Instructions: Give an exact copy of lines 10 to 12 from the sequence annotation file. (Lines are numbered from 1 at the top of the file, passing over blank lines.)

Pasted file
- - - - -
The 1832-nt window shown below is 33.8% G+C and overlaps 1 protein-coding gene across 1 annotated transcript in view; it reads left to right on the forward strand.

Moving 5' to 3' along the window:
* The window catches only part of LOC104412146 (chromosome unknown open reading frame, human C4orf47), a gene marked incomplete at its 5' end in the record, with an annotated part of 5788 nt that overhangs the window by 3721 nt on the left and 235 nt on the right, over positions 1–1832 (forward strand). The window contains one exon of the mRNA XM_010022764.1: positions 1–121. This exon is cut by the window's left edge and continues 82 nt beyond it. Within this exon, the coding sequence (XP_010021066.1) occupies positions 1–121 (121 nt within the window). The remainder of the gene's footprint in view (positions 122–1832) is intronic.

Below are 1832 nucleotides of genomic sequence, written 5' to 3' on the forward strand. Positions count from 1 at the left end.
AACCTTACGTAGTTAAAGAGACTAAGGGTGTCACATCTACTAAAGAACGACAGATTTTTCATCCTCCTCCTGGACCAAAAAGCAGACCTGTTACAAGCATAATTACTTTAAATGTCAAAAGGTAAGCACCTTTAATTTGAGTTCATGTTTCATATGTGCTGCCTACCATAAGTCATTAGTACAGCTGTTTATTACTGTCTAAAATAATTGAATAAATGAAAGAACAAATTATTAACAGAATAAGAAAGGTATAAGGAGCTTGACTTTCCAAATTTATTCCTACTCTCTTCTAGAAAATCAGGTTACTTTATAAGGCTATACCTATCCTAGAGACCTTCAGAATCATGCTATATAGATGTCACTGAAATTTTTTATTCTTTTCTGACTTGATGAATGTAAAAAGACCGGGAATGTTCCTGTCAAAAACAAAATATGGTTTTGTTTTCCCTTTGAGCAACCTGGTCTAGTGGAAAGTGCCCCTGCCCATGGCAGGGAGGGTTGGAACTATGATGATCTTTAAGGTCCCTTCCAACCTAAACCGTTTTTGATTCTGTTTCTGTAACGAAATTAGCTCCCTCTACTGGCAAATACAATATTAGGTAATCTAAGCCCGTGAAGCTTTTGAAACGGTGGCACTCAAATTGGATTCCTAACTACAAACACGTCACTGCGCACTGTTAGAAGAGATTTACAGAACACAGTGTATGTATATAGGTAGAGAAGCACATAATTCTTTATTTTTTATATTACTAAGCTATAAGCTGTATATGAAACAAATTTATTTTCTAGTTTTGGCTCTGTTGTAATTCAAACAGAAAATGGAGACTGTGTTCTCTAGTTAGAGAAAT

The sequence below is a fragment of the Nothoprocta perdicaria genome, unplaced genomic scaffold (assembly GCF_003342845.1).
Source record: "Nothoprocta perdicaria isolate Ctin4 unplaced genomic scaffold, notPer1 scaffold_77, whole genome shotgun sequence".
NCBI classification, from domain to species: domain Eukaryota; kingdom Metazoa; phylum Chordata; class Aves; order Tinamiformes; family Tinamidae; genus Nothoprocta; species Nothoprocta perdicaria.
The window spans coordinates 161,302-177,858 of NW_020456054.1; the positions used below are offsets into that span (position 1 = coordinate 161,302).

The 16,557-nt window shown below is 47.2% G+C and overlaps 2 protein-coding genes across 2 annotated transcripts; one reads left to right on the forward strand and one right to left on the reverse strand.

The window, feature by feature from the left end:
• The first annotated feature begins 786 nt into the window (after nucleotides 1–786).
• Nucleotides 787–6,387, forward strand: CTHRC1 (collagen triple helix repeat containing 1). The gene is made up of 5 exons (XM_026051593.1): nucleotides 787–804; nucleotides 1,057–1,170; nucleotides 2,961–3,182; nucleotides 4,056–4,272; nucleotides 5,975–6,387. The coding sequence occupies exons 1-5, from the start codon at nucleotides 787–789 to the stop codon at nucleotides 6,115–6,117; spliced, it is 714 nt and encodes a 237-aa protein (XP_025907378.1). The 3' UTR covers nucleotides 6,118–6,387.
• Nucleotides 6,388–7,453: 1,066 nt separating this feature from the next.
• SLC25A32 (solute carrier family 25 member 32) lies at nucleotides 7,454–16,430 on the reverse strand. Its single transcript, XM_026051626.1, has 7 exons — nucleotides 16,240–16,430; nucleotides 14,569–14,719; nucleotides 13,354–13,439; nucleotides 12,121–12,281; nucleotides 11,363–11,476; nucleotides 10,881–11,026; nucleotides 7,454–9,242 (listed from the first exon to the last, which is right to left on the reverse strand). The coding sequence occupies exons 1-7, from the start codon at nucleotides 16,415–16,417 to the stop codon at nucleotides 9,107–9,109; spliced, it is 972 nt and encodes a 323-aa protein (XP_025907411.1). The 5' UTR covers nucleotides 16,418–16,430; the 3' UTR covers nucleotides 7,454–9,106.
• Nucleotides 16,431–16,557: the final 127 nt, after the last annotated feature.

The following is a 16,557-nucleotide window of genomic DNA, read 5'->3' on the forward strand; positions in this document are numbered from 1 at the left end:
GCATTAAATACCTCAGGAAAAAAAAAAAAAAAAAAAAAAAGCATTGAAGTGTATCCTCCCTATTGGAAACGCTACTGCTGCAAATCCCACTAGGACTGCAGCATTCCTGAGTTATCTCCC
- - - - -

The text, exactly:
The 16,557-nt window shown below is 47.2% G+C and overlaps 2 protein-coding genes across 2 annotated transcripts; one reads left to right on the forward strand and one right to left on the reverse strand.

The window, feature by feature from the left end:
• The first annotated feature begins 786 nt into the window (after nucleotides 1–786).